1932 George Washington Bicentennial Celebration

Posted by Scott on March 2, 2023

(written by Scott Brouwer, Archives staff)

In the worst depths of the Great Depression in 1932, the 200th anniversary of George Washington’s birth was a reason for the United States and its citizens to celebrate.  The George Washington Bicentennial Commission had been established by President Calvin Coolidge and Congress way back in 1924 to oversee the celebrations taking place around the country.  Many cities chose to schedule their celebrations around the 4th of July. 


La Crosse Tribune 4 July 1932

La Crosse’s Washington Bicentennial Celebration was held over 3 days – Saturday, July 2 through Monday, July 4.  Many events were planned and thousands of visitors from surrounding communities in the tri-state area were expected. 


The local arrangements committee for the Washington Bicentennial Celebration asked the citizens of La Crosse to enjoy the celebration while also welcoming the thousands of expected visitors to the city - La Crosse Tribune 1 July 1932

Saturday’s events began with a morning “Kiddie Parade” in which dozens of entries made their way around downtown.  This was followed all day by staggered 15-minute concerts by city bands on street corners in both the downtown and north side business districts.  Saturday was also the first night of the scheduled 3 consecutive nights of celebration at the Interstate Fair Grounds (the area now occupied by UW-La Crosse’s Veterans Memorial Stadium) that included a large band concert at 7:30pm, a grand pageant at 8:45pm, and fireworks at 10:30pm. 

The pageant portrayed important events in the life of George Washington and included a cast of over 600 La Crosse adults and school children.  Rehearsals were held for several weeks under the direction of “pageant experts” from the John P. Rogers Producing Company out of Ohio.  Seated and standing sightlines for 5,000 attendees were provided for each of the pageant’s 4 performances over the course of the weekend.  A promotional description of the event:

[The Rogers Company] has rounded into finished excellence a cast of more than 600 who will portray in spirited action and song events in the life of George Washington, ranging from his early life on the Rappahannock to his inauguration as president of the United States.  Elaborate costume settings and lighting effects have been provided by the Rogers Company and with the ideal facilities that prevail at the fair ground for staging an event of this kind, the pageant should be one of the most beautiful, and thoroughly entertaining spectacles ever seen in this community.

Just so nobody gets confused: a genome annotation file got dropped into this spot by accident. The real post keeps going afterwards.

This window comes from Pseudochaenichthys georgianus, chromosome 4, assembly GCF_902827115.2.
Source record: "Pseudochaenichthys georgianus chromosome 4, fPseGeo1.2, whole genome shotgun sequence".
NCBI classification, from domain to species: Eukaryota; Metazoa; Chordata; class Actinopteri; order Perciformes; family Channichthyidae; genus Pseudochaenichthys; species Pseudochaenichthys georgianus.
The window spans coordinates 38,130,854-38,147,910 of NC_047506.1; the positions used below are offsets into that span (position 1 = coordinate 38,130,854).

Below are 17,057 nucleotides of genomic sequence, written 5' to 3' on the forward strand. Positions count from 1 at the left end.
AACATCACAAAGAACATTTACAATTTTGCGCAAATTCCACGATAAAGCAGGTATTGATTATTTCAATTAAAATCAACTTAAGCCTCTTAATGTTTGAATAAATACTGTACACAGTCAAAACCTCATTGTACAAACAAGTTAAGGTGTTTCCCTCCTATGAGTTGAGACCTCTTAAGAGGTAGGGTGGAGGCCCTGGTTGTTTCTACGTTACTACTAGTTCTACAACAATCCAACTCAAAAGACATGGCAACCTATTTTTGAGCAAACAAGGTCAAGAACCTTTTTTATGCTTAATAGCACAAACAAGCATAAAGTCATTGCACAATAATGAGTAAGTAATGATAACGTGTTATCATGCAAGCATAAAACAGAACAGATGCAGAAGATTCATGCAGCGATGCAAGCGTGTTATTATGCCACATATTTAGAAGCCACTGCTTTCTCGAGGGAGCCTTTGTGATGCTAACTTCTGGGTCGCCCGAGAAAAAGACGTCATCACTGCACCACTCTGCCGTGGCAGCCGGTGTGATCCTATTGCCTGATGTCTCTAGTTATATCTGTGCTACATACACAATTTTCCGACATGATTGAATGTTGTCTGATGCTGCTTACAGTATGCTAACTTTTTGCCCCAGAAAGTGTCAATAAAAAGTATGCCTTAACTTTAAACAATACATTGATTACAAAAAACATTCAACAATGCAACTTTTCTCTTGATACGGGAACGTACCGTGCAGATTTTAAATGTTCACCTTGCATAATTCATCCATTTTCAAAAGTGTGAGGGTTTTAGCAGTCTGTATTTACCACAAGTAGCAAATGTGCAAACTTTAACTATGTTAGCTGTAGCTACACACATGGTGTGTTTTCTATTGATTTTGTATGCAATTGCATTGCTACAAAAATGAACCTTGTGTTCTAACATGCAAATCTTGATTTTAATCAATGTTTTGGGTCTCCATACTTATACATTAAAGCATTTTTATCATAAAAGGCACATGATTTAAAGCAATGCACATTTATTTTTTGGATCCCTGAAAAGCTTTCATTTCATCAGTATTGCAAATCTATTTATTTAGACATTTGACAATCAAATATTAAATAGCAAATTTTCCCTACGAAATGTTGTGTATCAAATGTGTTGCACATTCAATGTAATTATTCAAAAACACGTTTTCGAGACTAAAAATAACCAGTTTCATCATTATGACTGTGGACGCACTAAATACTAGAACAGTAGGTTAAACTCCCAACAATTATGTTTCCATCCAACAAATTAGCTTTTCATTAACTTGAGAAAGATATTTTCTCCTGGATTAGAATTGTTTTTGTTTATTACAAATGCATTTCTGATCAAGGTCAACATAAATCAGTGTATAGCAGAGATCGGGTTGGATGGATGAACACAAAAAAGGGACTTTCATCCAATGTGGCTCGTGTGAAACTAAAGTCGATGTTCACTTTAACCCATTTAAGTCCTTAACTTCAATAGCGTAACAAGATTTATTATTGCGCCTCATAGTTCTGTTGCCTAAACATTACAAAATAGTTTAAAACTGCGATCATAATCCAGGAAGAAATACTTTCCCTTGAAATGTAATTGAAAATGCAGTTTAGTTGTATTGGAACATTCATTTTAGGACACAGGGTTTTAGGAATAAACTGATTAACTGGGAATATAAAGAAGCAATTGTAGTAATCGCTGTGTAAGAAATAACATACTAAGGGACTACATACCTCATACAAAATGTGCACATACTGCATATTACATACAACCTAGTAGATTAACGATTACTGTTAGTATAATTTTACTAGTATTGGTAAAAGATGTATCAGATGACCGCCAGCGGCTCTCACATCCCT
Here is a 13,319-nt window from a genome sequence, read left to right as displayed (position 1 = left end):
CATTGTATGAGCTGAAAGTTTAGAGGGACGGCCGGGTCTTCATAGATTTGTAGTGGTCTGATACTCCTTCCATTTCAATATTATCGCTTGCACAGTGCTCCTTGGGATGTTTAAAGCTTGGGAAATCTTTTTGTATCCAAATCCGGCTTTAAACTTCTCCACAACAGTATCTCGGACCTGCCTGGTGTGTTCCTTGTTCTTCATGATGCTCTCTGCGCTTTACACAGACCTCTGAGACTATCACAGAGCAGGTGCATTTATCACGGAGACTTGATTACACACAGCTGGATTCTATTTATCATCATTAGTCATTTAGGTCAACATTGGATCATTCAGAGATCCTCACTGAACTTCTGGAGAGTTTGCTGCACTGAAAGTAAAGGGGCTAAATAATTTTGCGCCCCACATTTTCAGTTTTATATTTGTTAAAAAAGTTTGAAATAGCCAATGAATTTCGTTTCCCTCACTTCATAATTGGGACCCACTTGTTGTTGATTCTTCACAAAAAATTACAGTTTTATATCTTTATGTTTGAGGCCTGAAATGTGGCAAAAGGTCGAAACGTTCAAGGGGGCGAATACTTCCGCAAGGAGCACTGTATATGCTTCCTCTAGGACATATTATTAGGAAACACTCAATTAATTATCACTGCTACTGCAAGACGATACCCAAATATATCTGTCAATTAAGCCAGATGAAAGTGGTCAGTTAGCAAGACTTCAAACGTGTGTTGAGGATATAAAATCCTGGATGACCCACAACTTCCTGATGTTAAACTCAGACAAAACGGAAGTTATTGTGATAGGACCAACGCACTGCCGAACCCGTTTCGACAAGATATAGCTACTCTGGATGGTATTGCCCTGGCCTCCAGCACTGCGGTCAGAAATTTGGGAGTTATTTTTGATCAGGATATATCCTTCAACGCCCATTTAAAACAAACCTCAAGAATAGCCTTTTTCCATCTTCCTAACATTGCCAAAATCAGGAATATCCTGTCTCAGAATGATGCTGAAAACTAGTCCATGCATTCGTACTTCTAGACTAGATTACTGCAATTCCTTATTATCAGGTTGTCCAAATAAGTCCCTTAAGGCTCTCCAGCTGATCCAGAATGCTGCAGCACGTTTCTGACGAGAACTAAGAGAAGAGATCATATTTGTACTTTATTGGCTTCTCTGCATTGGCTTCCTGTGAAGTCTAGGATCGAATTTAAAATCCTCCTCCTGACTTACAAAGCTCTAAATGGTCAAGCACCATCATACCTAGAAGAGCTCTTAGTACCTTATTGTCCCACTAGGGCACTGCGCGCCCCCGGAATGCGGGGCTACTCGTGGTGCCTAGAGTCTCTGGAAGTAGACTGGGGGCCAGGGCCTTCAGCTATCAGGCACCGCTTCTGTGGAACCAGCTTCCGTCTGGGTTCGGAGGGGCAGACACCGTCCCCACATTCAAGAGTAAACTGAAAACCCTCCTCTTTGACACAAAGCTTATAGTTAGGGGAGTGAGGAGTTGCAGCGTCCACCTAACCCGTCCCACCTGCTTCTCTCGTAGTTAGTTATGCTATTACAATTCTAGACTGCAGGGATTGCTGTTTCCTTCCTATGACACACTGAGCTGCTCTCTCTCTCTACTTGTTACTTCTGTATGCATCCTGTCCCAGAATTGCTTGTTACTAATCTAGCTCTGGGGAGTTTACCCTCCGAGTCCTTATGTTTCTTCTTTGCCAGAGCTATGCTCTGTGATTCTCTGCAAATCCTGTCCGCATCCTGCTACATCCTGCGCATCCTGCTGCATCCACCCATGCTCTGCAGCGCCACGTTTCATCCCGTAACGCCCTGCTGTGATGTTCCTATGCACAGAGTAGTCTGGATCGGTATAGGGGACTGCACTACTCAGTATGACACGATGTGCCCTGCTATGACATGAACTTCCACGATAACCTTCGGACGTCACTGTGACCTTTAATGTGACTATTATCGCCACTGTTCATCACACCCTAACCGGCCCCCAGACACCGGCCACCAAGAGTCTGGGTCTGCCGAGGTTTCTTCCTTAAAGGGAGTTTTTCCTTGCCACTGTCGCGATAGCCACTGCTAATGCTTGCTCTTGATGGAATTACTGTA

Saturday evening’s La Crosse Tribune heralded the success of the first events and confirmed the thousands of expected visitors.  The headline though was that of news from the Democratic National Convention announcing Franklin D. Roosevelt as the party’s presidential nominee for the 1932 election.  Roosevelt would not only win the election later that year, he would go on to serve 3+ terms and become the first and only president to circumvent George Washington’s precedent of serving just two terms before the 22nd amendment to the US Constitution was ratified in 1951 making the two-term limit the law of the land.   


La Crosse Tribune 2 July 1932

Sunday celebration plans centered around religious services to be held at Myrick Park.  Planners anticipated more than 10,000 La Crosse citizens and visitors would attend the Catholic field mass in the morning and the Associated Protestant Churches service in the afternoon.  However, overcast skies and consistently drizzly rain caused these celebrations to relocate to St. Joseph’s Cathedral and the auditorium at La Crosse State Teacher’s College (now UW-La Crosse), respectively, and were consequently much smaller affairs.  The evening festivities of band concert, pageant, and fireworks at the fairgrounds were also cancelled. 

Monday, July 4, was obviously planned to be the high point of the celebration, and it did not disappoint.  The weather was perfect for “La Crosse’s greatest patriotic and historical parade” in the morning, which featured more than 100 marching clubs, bands, drum corps, floats and comic groups.  Historical floats were emphasized with local civic clubs, fraternal organizations, businesses, and individuals creating meticulous re-creations months in advance.  The 2-mile long parade, headed by the artillery unit of the Wisconsin National Guard, began and ended at Riverside Park; it first headed east on Main Street, turned north on West Avenue, then headed back west on State Street.





The afternoon included a kittenball game at Copeland park, a gathering of “old-timers and homecomers” at the YWCA, and a 5pm “automobile tour of the city and surrounding coulee region”.  The band concert and grand pageant at the Interstate Fair Grounds were presented twice that day, at 2pm and 7:30pm.  The grand finale evening performance was enjoyed by more than 10,000 people, noted at the time as “one of the largest assemblages of people at any entertainment program conducted at the fairgrounds”.  The massive pyrotechnics show at the end of the evening was made even bigger by including the fireworks that were not shot off due to rain the night before. 


La Crosse Tribune 5 July 1932